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Tips for dealing with anxiety and stress

The number of people suffering from anxiety and depression has unfortunately sky-rocketed even in just the last ten years. They may lack anxiety coping skills. (tips for dealing with anxiety)

World events, ever-increasing demands to live fast-paced, non-stop lives. Social media tends to make people compare their lives to others, times of recession. All of these and more are likely culprits for why so many individuals now find themselves wrestling with the beast of anxiety. So, how to deal with anxiety and stress?

But there is hope. There are methods you can begin right now to help you cope with anxiety when it comes. If you want to know how to control anxiety attacks and how to get rid of anxiety naturally, keep reading as we review simple tips you can do at home.

Then whether you want to find success and not using the anxiety self-help tips for dealing with anxiety without medication. You should still consider talking with a therapist to help ensure a proper foundation for staying mentally healthy and strong.

As a qualified clinical hypnotherapist & cognitive behaviour therapist, I have helped many people learn how to deal with anxiety attacks without the use of medication. You can schedule your free 30-minute session with me. Discover how hypnotherapy could help you learn how to overcome anxiety and depression.

How to Overcome Anxiety and Fear

For those who wish to avoid the often potentially harmful depression and anxiety medications, there are options. Many have found themselves capable of dealing with anxiety without medication. When they practice some of these mental exercises and habits (anxiety coping skills list).

Try one or all to see which ones help you overcome your anxiety:

  • Exercise: Physical exercise has incredible physical AND mental health benefits. When you exercise, the brain releases chemicals and hormones that cause relaxation and feelings of well-being and happiness. Physical exercise also decreases stress hormones. And helps the body get rid of toxins that could be contributing to an overall sense of poor physical and emotional health.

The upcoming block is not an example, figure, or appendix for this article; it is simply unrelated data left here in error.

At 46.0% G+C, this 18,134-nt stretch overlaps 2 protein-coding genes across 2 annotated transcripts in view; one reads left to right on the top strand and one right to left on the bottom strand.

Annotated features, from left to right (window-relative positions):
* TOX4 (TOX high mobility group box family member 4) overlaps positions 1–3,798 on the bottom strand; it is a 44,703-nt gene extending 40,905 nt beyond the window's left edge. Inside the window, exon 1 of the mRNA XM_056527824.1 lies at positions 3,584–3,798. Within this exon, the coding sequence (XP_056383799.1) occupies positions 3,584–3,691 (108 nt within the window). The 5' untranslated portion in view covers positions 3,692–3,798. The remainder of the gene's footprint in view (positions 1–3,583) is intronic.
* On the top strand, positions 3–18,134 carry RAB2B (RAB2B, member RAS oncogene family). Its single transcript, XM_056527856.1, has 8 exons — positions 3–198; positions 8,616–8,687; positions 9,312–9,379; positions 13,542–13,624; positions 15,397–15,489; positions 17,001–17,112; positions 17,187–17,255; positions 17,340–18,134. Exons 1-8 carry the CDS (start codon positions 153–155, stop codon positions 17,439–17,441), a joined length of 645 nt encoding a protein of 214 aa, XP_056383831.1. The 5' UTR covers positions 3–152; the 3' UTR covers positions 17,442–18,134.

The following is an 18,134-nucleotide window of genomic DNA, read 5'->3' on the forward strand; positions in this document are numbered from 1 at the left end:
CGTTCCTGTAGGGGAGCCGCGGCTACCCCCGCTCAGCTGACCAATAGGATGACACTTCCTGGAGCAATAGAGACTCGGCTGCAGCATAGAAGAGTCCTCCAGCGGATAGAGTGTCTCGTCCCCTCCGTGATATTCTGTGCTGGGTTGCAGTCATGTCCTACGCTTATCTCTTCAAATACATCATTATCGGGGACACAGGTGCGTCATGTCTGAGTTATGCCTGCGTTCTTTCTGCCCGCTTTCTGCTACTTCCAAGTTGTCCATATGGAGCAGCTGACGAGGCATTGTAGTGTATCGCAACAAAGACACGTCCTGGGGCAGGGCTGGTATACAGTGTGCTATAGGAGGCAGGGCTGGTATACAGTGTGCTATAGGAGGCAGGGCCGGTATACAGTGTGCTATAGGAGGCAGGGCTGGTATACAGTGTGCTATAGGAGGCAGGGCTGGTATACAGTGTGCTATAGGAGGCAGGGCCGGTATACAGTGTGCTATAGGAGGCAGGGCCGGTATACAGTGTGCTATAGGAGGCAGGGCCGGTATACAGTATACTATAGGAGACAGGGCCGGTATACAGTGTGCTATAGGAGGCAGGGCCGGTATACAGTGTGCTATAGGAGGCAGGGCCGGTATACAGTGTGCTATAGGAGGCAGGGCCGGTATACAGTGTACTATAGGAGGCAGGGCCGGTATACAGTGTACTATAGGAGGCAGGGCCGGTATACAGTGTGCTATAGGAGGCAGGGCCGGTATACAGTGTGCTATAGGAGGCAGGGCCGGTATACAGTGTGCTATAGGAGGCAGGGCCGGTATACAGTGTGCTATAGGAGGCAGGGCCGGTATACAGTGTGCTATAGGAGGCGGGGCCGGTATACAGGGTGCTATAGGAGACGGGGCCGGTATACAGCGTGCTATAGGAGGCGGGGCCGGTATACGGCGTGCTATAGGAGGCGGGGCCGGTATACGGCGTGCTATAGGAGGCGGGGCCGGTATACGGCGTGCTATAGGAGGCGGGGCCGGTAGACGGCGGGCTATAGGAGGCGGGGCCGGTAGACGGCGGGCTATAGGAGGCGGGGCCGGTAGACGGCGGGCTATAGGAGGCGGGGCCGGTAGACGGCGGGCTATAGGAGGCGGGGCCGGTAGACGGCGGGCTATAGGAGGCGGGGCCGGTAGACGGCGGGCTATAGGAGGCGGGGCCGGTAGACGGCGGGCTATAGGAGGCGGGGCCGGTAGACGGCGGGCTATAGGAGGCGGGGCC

• Self-soothe: When you feel anxiety coming on, learn methods to soothe and calm yourself down, such as:
    • Remind yourself that you will be okay and that this anxiety will pass – it won’t stick around indefinitely.
    • Practice deep breathing and count as you breathe. The action of deep breathing does actually soothe the brain. Counting will distract your thoughts from dwelling on your fears.
    • If someone came to you about fears or anxiety, odds are you could think up a couple of phrases of encouragement & comfort. Do the same for yourself, instead of feeding your anxiety with negative thoughts.
  • Avoid anxiety-inducing foods and substances:  Unfortunately, there are many substances in the average diet that can instigate or contribute to anxiety. These include caffeine and alcohol. Caffeine is contained in foods and drink such as coffee, sodas, tea, chocolate, etc & can trigger panic attacks, trembling, shaking. Having a healthy diet, in general, will also contribute to a healthy gut. Many studies have discovered is very important for mental health. So try cleaning up your diet in multiple areas.
  • Journal:  Many times, keeping our fears and anxieties in our heads causes them to perpetuate and keep us from being able to move on. But when we write things down, our minds tend to relax and allow them to be let go more easily. To that end, start a journal where you write out your fears and anxieties. This will help your mind to stop fixating on them. It also helps the more logical part of your brain see that these fears are often unwarranted. Further, keep a journal for positive things or a gratitude journal. Spend time every day writing about good things that happened and that you are thankful for.
  • Distract: While an anxiety attack often makes us want to be alone, that is actually the least helpful thing. It gives us room to fixate and be consumed by our fears. Instead, distract yourself. If you can, go out with friends, go to that event you had planned. Or even turn on a comedian’s podcast or show. Do something that distracts and redirects your thoughts.

It is OK to Seek Help

Read more about the other services I provide: https://hypnotherapyinsurrey.com/2017/03/27/5-things-can-boost-self-confidence/

While there are many methods for controlling your anxiety at home. But if you are struggling to figure out how to deal with anxiety attacks and fear in your life, there is no shame in seeking professional help.